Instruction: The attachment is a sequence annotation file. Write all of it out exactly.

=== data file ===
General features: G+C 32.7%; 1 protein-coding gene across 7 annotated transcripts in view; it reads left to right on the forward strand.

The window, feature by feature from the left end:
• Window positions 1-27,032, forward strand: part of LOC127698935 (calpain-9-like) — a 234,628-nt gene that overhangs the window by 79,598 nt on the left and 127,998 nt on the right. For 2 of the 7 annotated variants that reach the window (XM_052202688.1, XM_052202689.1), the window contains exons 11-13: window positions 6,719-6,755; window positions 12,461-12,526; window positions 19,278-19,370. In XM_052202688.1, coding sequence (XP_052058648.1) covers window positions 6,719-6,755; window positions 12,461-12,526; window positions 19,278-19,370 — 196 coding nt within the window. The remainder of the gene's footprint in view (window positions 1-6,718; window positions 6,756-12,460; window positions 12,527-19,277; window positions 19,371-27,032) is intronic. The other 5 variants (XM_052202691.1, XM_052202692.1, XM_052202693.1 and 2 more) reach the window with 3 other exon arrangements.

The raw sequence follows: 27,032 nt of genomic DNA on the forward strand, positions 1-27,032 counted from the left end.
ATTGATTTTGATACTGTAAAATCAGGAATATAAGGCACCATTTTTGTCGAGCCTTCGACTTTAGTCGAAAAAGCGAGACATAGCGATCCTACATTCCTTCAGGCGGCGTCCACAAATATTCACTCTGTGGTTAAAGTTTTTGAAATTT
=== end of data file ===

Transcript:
General features: G+C 32.7%; 1 protein-coding gene across 7 annotated transcripts in view; it reads left to right on the forward strand.

The window, feature by feature from the left end:
• Window positions 1-27,032, forward strand: part of LOC127698935 (calpain-9-like) — a 234,628-nt gene that overhangs the window by 79,598 nt on the left and 127,998 nt on the right. For 2 of the 7 annotated variants that reach the window (XM_052202688.1, XM_052202689.1), the window contains exons 11-13: window positions 6,719-6,755; window positions 12,461-12,526; window positions 19,278-19,370. In XM_052202688.1, coding sequence (XP_052058648.1) covers window positions 6,719-6,755; window positions 12,461-12,526; window positions 19,278-19,370 — 196 coding nt within the window. The remainder of the gene's footprint in view (window positions 1-6,718; window positions 6,756-12,460; window positions 12,527-19,277; window positions 19,371-27,032) is intronic. The other 5 variants (XM_052202691.1, XM_052202692.1, XM_052202693.1 and 2 more) reach the window with 3 other exon arrangements.

The raw sequence follows: 27,032 nt of genomic DNA on the forward strand, positions 1-27,032 counted from the left end.
ATTGATTTTGATACTGTAAAATCAGGAATATAAGGCACCATTTTTGTCGAGCCTTCGACTTTAGTCGAAAAAGCGAGACATAGCGATCCTACATTCCTTCAGGCGGCGTCCACAAATATTCACTCTGTGGTTAAAGTTTTTGAAATTT